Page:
This older-model, exterior-horn Victrola is one of many phonographs restored by the workshop.
PHOTOS: BY BILL BROWN
This is what the Voice did on it’s summer vacation. We drove a 99-year old Victrola phonograph motor to the Victrola Repair Service of St. Johnsbury, Vermont, 540 miles north of Takoma Park, a mere 40 miles south of Canada.
Co-owner Rod Lauman took the spring-driven motor, one of a steady number he and his partner Ray Chase receive at their little workshop. The shop is around the back and up the stairs of a two-story 19th century duplex. Theirs is one of two Victrola restoration businesses in the country.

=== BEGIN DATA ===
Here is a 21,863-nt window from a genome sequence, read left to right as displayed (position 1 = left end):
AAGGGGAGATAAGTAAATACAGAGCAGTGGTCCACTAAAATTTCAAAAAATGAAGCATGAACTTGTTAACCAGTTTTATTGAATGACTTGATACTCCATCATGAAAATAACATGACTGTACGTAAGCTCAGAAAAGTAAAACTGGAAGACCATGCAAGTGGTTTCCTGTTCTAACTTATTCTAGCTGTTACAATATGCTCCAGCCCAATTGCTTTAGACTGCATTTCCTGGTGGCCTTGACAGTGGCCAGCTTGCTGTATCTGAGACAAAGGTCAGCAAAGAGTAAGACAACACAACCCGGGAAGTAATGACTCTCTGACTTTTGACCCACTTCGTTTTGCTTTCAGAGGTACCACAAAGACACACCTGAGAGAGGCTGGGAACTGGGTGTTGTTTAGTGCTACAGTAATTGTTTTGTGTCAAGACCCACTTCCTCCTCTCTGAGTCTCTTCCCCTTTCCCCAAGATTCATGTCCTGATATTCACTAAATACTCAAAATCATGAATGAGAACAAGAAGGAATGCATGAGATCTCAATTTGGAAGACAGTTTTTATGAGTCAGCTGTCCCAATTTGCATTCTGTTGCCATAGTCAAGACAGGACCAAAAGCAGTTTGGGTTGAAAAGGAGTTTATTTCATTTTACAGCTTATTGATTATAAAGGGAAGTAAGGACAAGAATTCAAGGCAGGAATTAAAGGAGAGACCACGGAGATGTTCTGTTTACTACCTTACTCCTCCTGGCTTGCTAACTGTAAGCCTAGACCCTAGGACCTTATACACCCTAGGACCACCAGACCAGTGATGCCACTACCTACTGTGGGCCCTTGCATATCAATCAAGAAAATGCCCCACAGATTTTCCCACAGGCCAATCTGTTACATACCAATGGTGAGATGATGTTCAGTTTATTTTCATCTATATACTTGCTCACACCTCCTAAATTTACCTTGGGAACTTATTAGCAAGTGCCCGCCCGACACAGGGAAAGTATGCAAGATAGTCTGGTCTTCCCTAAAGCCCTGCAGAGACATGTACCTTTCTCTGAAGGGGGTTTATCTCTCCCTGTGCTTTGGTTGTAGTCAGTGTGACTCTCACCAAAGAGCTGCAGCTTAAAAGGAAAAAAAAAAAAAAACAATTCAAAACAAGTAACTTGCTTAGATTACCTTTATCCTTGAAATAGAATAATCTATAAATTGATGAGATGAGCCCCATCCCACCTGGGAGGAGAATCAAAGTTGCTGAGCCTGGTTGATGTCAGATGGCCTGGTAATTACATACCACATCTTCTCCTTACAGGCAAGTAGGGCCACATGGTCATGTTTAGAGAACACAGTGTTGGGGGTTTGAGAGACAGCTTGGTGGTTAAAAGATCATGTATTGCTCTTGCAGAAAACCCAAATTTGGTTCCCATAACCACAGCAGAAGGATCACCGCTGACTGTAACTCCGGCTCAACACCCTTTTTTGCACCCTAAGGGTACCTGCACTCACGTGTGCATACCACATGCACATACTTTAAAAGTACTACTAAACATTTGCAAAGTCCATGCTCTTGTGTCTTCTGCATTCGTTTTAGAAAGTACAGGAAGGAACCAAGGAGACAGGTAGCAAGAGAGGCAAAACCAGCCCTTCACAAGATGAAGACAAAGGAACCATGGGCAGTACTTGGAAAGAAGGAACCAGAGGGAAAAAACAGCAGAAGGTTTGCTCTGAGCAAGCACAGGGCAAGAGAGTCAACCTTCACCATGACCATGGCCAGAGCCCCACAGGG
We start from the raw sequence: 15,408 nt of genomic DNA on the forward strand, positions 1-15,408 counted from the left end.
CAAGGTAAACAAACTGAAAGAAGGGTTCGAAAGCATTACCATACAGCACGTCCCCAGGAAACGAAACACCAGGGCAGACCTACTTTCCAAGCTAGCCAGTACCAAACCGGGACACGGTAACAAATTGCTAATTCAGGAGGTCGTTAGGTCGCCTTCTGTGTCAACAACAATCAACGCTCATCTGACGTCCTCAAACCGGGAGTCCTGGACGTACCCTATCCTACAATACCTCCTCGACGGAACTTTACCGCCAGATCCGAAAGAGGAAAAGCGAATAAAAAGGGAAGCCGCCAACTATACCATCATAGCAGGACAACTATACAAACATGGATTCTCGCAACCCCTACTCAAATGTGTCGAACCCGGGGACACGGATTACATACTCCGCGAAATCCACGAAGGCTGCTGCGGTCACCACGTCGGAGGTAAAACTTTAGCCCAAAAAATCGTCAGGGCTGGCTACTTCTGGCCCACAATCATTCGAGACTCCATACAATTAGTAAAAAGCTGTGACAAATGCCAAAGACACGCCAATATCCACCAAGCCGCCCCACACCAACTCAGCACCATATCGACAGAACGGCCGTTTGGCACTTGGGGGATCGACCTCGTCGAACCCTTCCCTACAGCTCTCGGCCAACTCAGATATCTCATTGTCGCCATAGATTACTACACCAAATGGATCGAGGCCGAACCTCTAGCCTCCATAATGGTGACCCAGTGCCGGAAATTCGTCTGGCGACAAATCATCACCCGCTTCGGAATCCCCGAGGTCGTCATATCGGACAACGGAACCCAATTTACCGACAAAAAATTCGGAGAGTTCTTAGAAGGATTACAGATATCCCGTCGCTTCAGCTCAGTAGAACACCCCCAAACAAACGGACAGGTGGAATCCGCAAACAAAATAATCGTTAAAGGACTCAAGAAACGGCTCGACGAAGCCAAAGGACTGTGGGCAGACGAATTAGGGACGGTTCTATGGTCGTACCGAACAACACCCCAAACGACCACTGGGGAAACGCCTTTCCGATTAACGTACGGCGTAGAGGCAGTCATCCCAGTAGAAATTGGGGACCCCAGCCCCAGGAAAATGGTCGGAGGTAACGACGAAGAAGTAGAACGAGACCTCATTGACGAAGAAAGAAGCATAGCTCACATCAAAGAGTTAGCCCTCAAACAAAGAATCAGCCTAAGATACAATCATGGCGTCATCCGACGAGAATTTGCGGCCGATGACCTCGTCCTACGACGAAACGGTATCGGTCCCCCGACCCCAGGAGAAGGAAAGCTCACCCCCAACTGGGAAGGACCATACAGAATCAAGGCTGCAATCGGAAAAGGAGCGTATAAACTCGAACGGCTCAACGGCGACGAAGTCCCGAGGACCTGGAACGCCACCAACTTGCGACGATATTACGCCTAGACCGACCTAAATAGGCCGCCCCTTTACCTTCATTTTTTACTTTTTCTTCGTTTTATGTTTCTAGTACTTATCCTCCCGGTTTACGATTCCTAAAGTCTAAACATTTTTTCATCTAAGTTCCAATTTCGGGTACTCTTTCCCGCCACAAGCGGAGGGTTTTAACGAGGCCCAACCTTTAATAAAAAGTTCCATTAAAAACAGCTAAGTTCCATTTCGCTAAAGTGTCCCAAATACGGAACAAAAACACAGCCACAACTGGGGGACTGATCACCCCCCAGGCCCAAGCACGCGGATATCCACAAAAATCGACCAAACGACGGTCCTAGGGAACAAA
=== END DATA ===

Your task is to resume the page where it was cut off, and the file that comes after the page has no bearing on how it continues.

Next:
Victrola phonographs were the iPods of their day. Between 1906 and the mid-1920s millions of these and other “internal horn” phonograph models were made, revolutionizing how Americans listened to music and entertained themselves at home.
They were ingeniously made and solidly built. So many are still operating that the phonograph-needle company is still in business.
Which is a good thing, because the needles should be replaced after each playing. The records are coated with an abrasive material which wears down the needle. One playing makes a needle thinner. On a second playing it digs too far into the record, damaging the sound quality and eventually ruining it.
Phonographs are not electric. The are spring-driven, the spring is wound by hand via a big handle built into the side of the cabinet. The amplification, surprisingly loud, is mechanically produced. The “volume control” is a small set of doors in the front.
Repairs took a few days. Back in Takoma Park, the motor was soon re-installed and working as well as it did 99 years ago. The renovation, said Lauman, will last another 99 years.
Here it is in action: